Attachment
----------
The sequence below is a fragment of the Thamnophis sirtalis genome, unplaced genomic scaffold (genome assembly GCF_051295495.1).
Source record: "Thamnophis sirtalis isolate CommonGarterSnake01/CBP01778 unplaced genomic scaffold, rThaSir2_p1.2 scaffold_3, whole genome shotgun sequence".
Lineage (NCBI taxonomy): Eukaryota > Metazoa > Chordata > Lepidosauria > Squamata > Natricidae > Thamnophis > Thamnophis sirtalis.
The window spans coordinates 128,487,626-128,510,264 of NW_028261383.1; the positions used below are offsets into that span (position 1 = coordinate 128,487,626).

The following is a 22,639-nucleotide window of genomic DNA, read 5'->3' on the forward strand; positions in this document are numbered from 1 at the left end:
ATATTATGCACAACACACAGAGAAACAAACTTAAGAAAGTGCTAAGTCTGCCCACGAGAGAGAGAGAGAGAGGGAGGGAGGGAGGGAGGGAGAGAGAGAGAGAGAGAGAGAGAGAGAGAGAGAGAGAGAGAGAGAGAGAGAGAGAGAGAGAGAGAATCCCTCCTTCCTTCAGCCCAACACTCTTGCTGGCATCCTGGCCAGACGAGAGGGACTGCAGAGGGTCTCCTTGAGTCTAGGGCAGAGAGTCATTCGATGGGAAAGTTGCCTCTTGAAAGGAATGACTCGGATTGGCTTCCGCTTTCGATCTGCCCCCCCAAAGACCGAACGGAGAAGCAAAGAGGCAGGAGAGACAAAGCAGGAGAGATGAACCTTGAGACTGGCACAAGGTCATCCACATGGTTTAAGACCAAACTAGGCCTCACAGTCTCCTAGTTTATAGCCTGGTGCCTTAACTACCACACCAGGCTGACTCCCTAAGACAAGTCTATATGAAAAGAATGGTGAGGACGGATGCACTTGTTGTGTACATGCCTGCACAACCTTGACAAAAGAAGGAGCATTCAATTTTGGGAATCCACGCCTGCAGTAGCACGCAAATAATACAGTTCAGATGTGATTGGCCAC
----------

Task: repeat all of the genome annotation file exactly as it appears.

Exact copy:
The sequence below is a fragment of the Thamnophis sirtalis genome, unplaced genomic scaffold (genome assembly GCF_051295495.1).
Source record: "Thamnophis sirtalis isolate CommonGarterSnake01/CBP01778 unplaced genomic scaffold, rThaSir2_p1.2 scaffold_3, whole genome shotgun sequence".
Lineage (NCBI taxonomy): Eukaryota > Metazoa > Chordata > Lepidosauria > Squamata > Natricidae > Thamnophis > Thamnophis sirtalis.
The window spans coordinates 128,487,626-128,510,264 of NW_028261383.1; the positions used below are offsets into that span (position 1 = coordinate 128,487,626).

The following is a 22,639-nucleotide window of genomic DNA, read 5'->3' on the forward strand; positions in this document are numbered from 1 at the left end:
ATATTATGCACAACACACAGAGAAACAAACTTAAGAAAGTGCTAAGTCTGCCCACGAGAGAGAGAGAGAGAGGGAGGGAGGGAGGGAGGGAGAGAGAGAGAGAGAGAGAGAGAGAGAGAGAGAGAGAGAGAGAGAGAGAGAGAGAGAGAGAGAGAATCCCTCCTTCCTTCAGCCCAACACTCTTGCTGGCATCCTGGCCAGACGAGAGGGACTGCAGAGGGTCTCCTTGAGTCTAGGGCAGAGAGTCATTCGATGGGAAAGTTGCCTCTTGAAAGGAATGACTCGGATTGGCTTCCGCTTTCGATCTGCCCCCCCAAAGACCGAACGGAGAAGCAAAGAGGCAGGAGAGACAAAGCAGGAGAGATGAACCTTGAGACTGGCACAAGGTCATCCACATGGTTTAAGACCAAACTAGGCCTCACAGTCTCCTAGTTTATAGCCTGGTGCCTTAACTACCACACCAGGCTGACTCCCTAAGACAAGTCTATATGAAAAGAATGGTGAGGACGGATGCACTTGTTGTGTACATGCCTGCACAACCTTGACAAAAGAAGGAGCATTCAATTTTGGGAATCCACGCCTGCAGTAGCACGCAAATAATACAGTTCAGATGTGATTGGCCAC